NPR put top editor Michael Oreskes on indefinite leave Tuesday after two women accused him of sexual harassment, the outlet confirmed.
His accusers’ accounts were made public earlier that day by the Washington Post.
The two women, whose allegations were published Tuesday on the condition of anonymity, said Oreskes made unwanted advances and abruptly kissed them while he was working as the Washington bureau chief of The New York Times nearly two decades ago. They were both journalists at the time and were discussing job prospects with Oreskes, according to the Post.
An NPR spokeswoman said officials at the public broadcast organization “take these kinds of allegations very seriously” but declined to comment on the specifics of the allegations against Oreskes. He has served as senior vice president of news and editorial director for the radio outlet since 2015. He previously was a high-ranking executive at the Associated Press.
“If a concern is raised, we review the matter promptly and take appropriate steps as warranted to assure a safe, comfortable and productive work environment,” Isabel Lara, the NPR spokeswoman, said. “As a matter of policy, we do not comment about personnel matters.”
Oreskes’ two accusers told the Post that when they brought their complaints to NPR’s attorney in charge of labor and employment matters earlier this month, they were told the outlet would look into their allegations.
Both women said they met with Oreskes in the late 1990s after he took an interest in their careers and suggested he might hire them as reporters at the Times. They provided detailed accounts of Oreskes kissing them and sticking his tongue in their mouths without their consent. One said she was accosted in a cab she shared with him, the other in her car after they met to review her work. Neither was hired by the Times.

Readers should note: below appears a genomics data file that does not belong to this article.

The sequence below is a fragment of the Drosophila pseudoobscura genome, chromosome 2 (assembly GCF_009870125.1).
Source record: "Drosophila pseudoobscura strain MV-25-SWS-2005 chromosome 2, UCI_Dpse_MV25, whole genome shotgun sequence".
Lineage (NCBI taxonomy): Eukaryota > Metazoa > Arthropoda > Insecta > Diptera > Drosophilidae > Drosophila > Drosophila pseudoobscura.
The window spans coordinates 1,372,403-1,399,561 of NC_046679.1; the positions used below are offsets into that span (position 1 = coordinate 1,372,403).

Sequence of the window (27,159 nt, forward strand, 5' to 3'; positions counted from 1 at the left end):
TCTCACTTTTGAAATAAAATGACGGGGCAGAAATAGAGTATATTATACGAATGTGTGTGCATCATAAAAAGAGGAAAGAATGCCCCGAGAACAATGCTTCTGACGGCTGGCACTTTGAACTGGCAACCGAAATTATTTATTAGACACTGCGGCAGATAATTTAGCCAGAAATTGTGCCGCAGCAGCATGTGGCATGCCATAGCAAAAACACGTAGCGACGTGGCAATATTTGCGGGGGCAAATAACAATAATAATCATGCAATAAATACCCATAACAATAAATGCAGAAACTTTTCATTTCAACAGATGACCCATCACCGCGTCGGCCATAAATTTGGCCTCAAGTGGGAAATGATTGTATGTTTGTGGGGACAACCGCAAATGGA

Oreskes is the latest in a growing number of high-ranking men in the media and entertainment worlds facing accusations of sexual harassment, abuse and assault since the Times and The New Yorker published a litany of such allegations earlier this month against Hollywood mogul Harvey Weinstein. The list includes journalists Mark Halperin and Leon Wieseltier, film director James Toback, Amazon studio executive Ray Price and actor Kevin Spacey.
In Oreskes’ case, the two women told the Post they didn’t speak out at the time of his alleged harassment out of fear doing so would jeopardize their employment opportunities. Both said the alleged incidents had a lasting effect on them.
Said one: “When I first went to see him it was after screwing up my nerve to try to be bold and maneuver myself into a better job, and after what happened with him, I never really tried that again.”
Jill Abramson, the former Times’ top editor who served as Oreskes’ deputy at the newspaper’s Washington bureau around the time of the alleged harassment, told the Post she recalled him once paying excessive attention to a young female aide in the office. She said she regrets not confronting him over that behavior.
This story was updated to include the news that Oreskes was placed on leave.